Ammar Waqqaf of the Syrian Social Club based in London warns the armed groups that have occupied Aleppo could be trying to 'neutralize' everybody in the city.
The bodies of 13 civilians - mostly women and children - have been discovered in Syria's western province of Homs. Syrian state media have blamed the deaths on rebel forces, claiming the victims had been robbed.
RT: Three vicious attacks within 2 weeks - and most of the victims civilians. What does this tell us about what the conflict is descending into?
Ammar Waqqaf: The conflict is really intensifying week after week as we see. There is no doubt at the moment that this has turned very much into a war to bring down the Syrian state. This started, probably, from the Arab or Muslim point of view to support their oppressed brothers and sisters in Syria, but it turned out that they were not at all oppressed. The theory was that once they see some international community support, some support from their brothers and sisters that they would actually abandon the regime, but it turned out that they didn't. And now the only way for those, who committed all sorts of money and weaponry and so on, is to actually bring a huge influx of weaponry of fighters and so on and so forth and all the necessary logistics, including for example female entertainers for male jihadists, I mean I've seen a Tunisian couple weeping and pleading with their under-aged daughter not to go for entertaining male jihadists in Syria. So, this has become very bizarre, and it has gone very intense, and those who had committed all sorts of billions and billions of dollars have no way back but to try and throw out the Syrian government in any way or shape they can.
RT: There seems to be more civilian targets. Why would either side gain by targeting civilians?
AW: I am going to talk about the side of the armed groups mainly here if I may. The theory was, again, that once they go into a certain place they should be viewed as liberators from the oppression of the regime or the government. What turned out is that they weren't viewed as liberators, but as an oppressing force themselves. So, there is huge intimidation taking place. I mean we've seen yesterday in the Shaikh Masood area in Aleppo that they cut off the head of a local cleric and hanged it over the minaret. Some people would be disturbed with this bad news, but it's a huge intimidation that is taking place and those who don't take the view of these armed groups, especially extremists Islamic views are immediately punished, so that everyone else obeys in a sense. So, I would not be surprised at all to see the most horrendous atrocity taking place in order to try and neutralize anybody in an area that is recently occupied by these armed groups.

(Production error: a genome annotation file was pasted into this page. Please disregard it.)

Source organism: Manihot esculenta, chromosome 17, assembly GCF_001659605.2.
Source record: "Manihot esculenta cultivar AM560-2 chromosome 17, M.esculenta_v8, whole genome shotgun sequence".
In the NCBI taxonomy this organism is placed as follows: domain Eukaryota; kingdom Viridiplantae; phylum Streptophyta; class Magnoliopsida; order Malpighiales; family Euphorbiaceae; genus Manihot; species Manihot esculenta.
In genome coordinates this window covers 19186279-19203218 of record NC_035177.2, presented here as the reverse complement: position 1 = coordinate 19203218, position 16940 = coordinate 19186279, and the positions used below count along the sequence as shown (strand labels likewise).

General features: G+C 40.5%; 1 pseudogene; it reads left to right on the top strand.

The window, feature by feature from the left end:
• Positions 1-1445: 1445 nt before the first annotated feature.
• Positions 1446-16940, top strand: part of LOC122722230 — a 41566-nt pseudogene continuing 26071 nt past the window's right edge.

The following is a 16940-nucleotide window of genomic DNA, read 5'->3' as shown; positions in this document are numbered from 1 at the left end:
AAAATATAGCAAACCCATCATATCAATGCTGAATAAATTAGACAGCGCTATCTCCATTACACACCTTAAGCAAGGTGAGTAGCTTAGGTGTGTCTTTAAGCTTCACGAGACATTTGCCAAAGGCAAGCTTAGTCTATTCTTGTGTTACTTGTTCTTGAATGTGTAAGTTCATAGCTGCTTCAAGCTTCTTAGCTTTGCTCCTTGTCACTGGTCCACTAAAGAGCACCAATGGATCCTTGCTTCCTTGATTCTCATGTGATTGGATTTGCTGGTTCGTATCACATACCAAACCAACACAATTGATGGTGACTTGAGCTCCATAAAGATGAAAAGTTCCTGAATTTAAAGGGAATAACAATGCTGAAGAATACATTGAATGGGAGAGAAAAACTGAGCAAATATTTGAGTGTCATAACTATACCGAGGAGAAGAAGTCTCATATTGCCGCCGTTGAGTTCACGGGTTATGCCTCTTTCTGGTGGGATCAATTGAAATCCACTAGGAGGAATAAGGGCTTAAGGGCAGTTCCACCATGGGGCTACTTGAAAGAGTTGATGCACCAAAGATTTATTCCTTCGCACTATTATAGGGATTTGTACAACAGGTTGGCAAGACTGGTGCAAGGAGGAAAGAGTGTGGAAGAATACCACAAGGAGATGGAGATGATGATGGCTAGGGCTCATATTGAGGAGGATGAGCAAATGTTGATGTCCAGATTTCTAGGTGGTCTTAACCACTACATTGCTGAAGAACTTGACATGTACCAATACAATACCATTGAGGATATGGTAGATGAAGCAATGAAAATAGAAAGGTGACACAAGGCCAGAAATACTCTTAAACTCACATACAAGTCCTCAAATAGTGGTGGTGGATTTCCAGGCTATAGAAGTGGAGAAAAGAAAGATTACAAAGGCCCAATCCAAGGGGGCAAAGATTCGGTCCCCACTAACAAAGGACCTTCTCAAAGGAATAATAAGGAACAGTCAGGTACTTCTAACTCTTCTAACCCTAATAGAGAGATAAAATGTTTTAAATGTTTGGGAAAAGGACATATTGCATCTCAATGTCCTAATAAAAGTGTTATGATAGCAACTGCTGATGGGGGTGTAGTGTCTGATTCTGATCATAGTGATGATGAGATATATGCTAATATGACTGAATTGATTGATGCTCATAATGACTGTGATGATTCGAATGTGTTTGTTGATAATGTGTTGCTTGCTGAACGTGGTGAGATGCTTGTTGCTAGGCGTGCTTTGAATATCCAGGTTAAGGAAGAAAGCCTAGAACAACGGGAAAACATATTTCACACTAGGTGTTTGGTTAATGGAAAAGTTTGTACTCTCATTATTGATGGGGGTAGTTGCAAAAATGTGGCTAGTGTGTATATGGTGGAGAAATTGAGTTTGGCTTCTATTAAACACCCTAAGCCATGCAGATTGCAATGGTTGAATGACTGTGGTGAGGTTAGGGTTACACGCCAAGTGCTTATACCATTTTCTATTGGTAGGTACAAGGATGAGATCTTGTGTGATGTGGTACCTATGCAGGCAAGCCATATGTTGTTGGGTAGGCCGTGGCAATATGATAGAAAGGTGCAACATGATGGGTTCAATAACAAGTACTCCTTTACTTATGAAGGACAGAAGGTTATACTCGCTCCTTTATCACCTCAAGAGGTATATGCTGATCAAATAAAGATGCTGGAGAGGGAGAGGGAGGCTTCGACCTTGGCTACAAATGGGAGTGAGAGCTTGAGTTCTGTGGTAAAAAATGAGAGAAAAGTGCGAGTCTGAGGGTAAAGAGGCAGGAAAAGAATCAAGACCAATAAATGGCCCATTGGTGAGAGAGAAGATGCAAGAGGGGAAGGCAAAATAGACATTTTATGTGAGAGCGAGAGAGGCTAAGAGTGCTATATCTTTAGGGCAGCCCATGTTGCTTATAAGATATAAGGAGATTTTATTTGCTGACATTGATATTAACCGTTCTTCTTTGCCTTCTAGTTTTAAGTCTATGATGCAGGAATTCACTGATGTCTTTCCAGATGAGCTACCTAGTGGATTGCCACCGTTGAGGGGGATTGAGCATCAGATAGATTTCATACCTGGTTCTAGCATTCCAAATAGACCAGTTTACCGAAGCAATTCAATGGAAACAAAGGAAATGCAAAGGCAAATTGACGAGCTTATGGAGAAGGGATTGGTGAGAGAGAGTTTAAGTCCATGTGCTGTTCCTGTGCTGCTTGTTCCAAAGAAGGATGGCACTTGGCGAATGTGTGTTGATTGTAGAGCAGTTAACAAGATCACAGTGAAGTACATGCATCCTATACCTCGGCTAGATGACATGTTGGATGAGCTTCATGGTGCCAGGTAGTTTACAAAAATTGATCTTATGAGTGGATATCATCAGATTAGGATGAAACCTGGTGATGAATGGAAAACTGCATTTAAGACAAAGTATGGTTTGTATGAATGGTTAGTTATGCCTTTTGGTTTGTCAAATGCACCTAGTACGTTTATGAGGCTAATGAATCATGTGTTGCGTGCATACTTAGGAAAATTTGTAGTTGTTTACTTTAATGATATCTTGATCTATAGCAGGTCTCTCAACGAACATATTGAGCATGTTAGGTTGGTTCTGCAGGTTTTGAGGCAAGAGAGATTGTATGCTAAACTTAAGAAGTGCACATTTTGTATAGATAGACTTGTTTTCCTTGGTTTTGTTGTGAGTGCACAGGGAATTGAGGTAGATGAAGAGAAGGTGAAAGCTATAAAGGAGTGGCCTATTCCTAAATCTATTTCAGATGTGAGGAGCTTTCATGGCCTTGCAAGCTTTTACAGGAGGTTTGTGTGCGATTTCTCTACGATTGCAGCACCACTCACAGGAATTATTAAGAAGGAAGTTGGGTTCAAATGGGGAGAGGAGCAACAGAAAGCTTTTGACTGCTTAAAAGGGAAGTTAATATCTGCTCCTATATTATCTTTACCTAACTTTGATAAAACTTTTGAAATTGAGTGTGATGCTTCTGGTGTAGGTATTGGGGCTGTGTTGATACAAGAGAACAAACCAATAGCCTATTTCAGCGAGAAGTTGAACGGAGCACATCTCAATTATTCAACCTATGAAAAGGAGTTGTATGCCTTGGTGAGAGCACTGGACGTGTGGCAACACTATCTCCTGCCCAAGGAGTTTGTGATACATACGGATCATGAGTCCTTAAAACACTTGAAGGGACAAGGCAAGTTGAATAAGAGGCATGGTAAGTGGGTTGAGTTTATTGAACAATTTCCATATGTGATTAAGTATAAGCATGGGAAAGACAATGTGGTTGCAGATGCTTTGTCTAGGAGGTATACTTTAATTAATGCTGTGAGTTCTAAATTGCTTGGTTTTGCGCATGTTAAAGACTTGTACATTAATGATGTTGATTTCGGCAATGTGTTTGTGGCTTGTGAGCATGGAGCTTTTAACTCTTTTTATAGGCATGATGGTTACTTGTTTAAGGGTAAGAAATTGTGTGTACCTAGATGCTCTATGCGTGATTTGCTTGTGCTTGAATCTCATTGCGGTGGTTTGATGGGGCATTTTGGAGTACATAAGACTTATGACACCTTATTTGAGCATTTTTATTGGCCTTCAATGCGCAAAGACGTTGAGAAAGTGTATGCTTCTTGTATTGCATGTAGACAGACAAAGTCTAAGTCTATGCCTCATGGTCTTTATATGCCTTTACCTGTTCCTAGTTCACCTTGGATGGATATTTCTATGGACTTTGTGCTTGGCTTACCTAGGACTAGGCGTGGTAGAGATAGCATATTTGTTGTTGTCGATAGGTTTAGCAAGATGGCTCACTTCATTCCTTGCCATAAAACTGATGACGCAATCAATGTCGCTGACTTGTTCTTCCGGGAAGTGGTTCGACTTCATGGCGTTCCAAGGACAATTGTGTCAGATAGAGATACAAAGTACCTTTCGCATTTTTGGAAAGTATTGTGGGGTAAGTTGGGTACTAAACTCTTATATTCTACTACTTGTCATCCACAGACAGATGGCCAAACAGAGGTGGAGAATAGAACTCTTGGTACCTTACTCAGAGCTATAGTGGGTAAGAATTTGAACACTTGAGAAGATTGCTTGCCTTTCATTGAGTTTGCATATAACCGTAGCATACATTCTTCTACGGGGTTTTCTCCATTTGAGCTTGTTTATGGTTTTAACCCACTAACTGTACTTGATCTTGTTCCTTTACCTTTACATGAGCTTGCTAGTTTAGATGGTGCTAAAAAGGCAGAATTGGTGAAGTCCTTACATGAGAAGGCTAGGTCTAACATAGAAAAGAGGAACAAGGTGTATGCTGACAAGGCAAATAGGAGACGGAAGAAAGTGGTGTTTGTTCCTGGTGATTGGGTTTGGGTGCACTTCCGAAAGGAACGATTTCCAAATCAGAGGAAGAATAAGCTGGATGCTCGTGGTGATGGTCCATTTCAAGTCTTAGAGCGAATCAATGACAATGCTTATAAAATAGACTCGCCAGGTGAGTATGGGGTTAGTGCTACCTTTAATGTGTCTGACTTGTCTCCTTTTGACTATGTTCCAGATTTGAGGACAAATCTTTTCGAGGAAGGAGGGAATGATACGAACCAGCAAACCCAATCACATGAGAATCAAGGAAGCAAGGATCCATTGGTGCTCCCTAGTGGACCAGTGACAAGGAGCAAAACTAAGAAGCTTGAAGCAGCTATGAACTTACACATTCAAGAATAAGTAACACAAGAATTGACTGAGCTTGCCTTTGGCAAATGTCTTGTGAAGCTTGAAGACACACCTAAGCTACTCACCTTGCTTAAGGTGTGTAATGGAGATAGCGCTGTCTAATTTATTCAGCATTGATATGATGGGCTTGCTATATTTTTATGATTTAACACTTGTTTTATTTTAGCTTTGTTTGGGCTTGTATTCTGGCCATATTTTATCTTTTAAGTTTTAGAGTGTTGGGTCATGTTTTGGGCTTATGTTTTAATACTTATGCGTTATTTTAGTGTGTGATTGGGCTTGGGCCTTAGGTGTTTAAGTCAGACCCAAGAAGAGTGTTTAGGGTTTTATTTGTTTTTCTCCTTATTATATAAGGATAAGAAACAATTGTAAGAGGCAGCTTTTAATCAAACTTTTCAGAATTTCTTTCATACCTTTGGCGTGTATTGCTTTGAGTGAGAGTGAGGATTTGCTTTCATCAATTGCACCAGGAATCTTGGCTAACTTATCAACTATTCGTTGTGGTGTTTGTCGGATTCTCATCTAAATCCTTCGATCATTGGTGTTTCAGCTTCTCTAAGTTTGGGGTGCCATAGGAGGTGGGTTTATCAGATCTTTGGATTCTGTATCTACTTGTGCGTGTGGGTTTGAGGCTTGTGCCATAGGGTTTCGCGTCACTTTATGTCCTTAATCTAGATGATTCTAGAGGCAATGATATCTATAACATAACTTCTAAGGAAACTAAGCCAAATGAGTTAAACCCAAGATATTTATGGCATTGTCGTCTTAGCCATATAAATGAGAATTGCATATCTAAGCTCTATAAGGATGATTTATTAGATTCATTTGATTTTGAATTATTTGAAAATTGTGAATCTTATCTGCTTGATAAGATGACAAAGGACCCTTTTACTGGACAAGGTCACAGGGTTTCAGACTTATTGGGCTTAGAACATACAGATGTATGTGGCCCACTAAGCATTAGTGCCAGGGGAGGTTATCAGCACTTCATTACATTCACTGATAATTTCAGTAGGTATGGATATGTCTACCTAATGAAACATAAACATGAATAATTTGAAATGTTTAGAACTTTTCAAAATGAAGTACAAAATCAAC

RT: Is there room for any dialogue between the government and rebel forces?
AW: I can't see. There is a huge ideology that is taking place here. The corner stone for the philosophy of the rebels at the moment is extreme Islamic and there is no tolerance for such ideologies. The politicians who claim to support the anti-government side really do not have a lot of leverage on the ground, so talking with them is probably no more than a PR campaign to gain some popularity for this political leader or that one. It remains to be seen how they can and who can control these groups. They are numerous, they are not coherent, and we've seen for example a couple of weeks ago that the leader and the person, who created the free Syrian army, suffered an assassination.
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